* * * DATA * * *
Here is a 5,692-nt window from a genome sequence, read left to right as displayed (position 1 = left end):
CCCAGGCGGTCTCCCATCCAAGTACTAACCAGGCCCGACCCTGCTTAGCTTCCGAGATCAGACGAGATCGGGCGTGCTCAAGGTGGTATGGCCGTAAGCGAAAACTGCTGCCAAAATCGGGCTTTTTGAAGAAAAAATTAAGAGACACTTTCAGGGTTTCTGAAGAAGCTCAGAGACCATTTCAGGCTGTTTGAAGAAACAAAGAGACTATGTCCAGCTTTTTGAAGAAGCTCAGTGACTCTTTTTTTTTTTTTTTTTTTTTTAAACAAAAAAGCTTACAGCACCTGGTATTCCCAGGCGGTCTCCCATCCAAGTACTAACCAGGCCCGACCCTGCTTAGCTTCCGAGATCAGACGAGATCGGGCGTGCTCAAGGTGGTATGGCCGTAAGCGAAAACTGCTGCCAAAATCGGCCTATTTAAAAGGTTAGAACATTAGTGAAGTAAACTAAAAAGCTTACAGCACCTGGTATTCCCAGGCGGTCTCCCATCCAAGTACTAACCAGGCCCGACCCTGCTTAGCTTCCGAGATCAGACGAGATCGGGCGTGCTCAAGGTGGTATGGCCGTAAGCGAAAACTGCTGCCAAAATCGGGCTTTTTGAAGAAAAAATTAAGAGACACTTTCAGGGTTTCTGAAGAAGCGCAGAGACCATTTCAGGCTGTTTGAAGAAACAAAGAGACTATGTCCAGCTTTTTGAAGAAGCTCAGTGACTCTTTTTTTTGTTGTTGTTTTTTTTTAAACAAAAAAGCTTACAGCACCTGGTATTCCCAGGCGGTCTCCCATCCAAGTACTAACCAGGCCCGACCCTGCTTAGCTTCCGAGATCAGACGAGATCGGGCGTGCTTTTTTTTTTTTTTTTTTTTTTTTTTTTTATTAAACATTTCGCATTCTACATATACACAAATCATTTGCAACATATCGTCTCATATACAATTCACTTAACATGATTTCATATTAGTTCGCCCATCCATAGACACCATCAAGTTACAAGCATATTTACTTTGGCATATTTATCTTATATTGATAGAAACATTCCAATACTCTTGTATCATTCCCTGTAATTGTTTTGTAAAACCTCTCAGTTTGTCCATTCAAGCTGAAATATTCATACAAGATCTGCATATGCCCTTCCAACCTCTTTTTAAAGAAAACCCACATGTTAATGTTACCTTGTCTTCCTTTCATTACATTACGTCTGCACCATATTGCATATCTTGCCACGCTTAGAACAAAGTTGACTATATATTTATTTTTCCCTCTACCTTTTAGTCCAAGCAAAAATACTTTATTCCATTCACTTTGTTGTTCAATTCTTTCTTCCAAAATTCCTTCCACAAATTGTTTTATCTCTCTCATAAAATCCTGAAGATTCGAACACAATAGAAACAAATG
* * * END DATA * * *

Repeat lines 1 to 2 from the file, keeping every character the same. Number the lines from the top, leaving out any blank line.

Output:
Here is a 5,692-nt window from a genome sequence, read left to right as displayed (position 1 = left end):
CCCAGGCGGTCTCCCATCCAAGTACTAACCAGGCCCGACCCTGCTTAGCTTCCGAGATCAGACGAGATCGGGCGTGCTCAAGGTGGTATGGCCGTAAGCGAAAACTGCTGCCAAAATCGGGCTTTTTGAAGAAAAAATTAAGAGACACTTTCAGGGTTTCTGAAGAAGCTCAGAGACCATTTCAGGCTGTTTGAAGAAACAAAGAGACTATGTCCAGCTTTTTGAAGAAGCTCAGTGACTCTTTTTTTTTTTTTTTTTTTTTTAAACAAAAAAGCTTACAGCACCTGGTATTCCCAGGCGGTCTCCCATCCAAGTACTAACCAGGCCCGACCCTGCTTAGCTTCCGAGATCAGACGAGATCGGGCGTGCTCAAGGTGGTATGGCCGTAAGCGAAAACTGCTGCCAAAATCGGCCTATTTAAAAGGTTAGAACATTAGTGAAGTAAACTAAAAAGCTTACAGCACCTGGTATTCCCAGGCGGTCTCCCATCCAAGTACTAACCAGGCCCGACCCTGCTTAGCTTCCGAGATCAGACGAGATCGGGCGTGCTCAAGGTGGTATGGCCGTAAGCGAAAACTGCTGCCAAAATCGGGCTTTTTGAAGAAAAAATTAAGAGACACTTTCAGGGTTTCTGAAGAAGCGCAGAGACCATTTCAGGCTGTTTGAAGAAACAAAGAGACTATGTCCAGCTTTTTGAAGAAGCTCAGTGACTCTTTTTTTTGTTGTTGTTTTTTTTTAAACAAAAAAGCTTACAGCACCTGGTATTCCCAGGCGGTCTCCCATCCAAGTACTAACCAGGCCCGACCCTGCTTAGCTTCCGAGATCAGACGAGATCGGGCGTGCTTTTTTTTTTTTTTTTTTTTTTTTTTTTTATTAAACATTTCGCATTCTACATATACACAAATCATTTGCAACATATCGTCTCATATACAATTCACTTAACATGATTTCATATTAGTTCGCCCATCCATAGACACCATCAAGTTACAAGCATATTTACTTTGGCATATTTATCTTATATTGATAGAAACATTCCAATACTCTTGTATCATTCCCTGTAATTGTTTTGTAAAACCTCTCAGTTTGTCCATTCAAGCTGAAATATTCATACAAGATCTGCATATGCCCTTCCAACCTCTTTTTAAAGAAAACCCACATGTTAATGTTACCTTGTCTTCCTTTCATTACATTACGTCTGCACCATATTGCATATCTTGCCACGCTTAGAACAAAGTTGACTATATATTTATTTTTCCCTCTACCTTTTAGTCCAAGCAAAAATACTTTATTCCATTCACTTTGTTGTTCAATTCTTTCTTCCAAAATTCCTTCCACAAATTGTTTTATCTCTCTCATAAAATCCTGAAGATTCGAACACAATAGAAACAAATG